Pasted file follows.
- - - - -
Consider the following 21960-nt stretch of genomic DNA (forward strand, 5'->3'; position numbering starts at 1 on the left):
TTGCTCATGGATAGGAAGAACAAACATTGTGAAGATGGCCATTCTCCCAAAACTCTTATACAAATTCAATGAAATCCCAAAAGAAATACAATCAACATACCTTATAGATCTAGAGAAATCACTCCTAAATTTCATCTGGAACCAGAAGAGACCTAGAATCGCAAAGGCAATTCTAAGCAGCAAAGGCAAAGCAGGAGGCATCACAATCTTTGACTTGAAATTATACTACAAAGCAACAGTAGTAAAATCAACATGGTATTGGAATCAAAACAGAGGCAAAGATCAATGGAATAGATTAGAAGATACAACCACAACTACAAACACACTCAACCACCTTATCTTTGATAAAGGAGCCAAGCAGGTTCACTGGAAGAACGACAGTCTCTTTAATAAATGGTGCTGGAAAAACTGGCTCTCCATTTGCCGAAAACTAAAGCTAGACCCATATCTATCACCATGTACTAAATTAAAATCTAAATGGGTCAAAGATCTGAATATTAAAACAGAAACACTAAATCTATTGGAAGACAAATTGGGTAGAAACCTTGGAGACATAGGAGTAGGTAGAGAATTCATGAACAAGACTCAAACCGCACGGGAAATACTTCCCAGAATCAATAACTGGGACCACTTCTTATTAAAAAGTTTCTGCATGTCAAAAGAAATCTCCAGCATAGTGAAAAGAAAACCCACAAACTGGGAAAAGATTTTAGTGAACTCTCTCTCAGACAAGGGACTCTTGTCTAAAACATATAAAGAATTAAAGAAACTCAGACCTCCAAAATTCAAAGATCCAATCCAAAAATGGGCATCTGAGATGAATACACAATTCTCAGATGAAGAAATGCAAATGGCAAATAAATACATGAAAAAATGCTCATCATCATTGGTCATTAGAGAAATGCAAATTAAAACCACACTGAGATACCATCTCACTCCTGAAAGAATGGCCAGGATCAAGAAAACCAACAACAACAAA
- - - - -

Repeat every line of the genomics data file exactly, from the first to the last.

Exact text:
Consider the following 21960-nt stretch of genomic DNA (forward strand, 5'->3'; position numbering starts at 1 on the left):
TTGCTCATGGATAGGAAGAACAAACATTGTGAAGATGGCCATTCTCCCAAAACTCTTATACAAATTCAATGAAATCCCAAAAGAAATACAATCAACATACCTTATAGATCTAGAGAAATCACTCCTAAATTTCATCTGGAACCAGAAGAGACCTAGAATCGCAAAGGCAATTCTAAGCAGCAAAGGCAAAGCAGGAGGCATCACAATCTTTGACTTGAAATTATACTACAAAGCAACAGTAGTAAAATCAACATGGTATTGGAATCAAAACAGAGGCAAAGATCAATGGAATAGATTAGAAGATACAACCACAACTACAAACACACTCAACCACCTTATCTTTGATAAAGGAGCCAAGCAGGTTCACTGGAAGAACGACAGTCTCTTTAATAAATGGTGCTGGAAAAACTGGCTCTCCATTTGCCGAAAACTAAAGCTAGACCCATATCTATCACCATGTACTAAATTAAAATCTAAATGGGTCAAAGATCTGAATATTAAAACAGAAACACTAAATCTATTGGAAGACAAATTGGGTAGAAACCTTGGAGACATAGGAGTAGGTAGAGAATTCATGAACAAGACTCAAACCGCACGGGAAATACTTCCCAGAATCAATAACTGGGACCACTTCTTATTAAAAAGTTTCTGCATGTCAAAAGAAATCTCCAGCATAGTGAAAAGAAAACCCACAAACTGGGAAAAGATTTTAGTGAACTCTCTCTCAGACAAGGGACTCTTGTCTAAAACATATAAAGAATTAAAGAAACTCAGACCTCCAAAATTCAAAGATCCAATCCAAAAATGGGCATCTGAGATGAATACACAATTCTCAGATGAAGAAATGCAAATGGCAAATAAATACATGAAAAAATGCTCATCATCATTGGTCATTAGAGAAATGCAAATTAAAACCACACTGAGATACCATCTCACTCCTGAAAGAATGGCCAGGATCAAGAAAACCAACAACAACAAA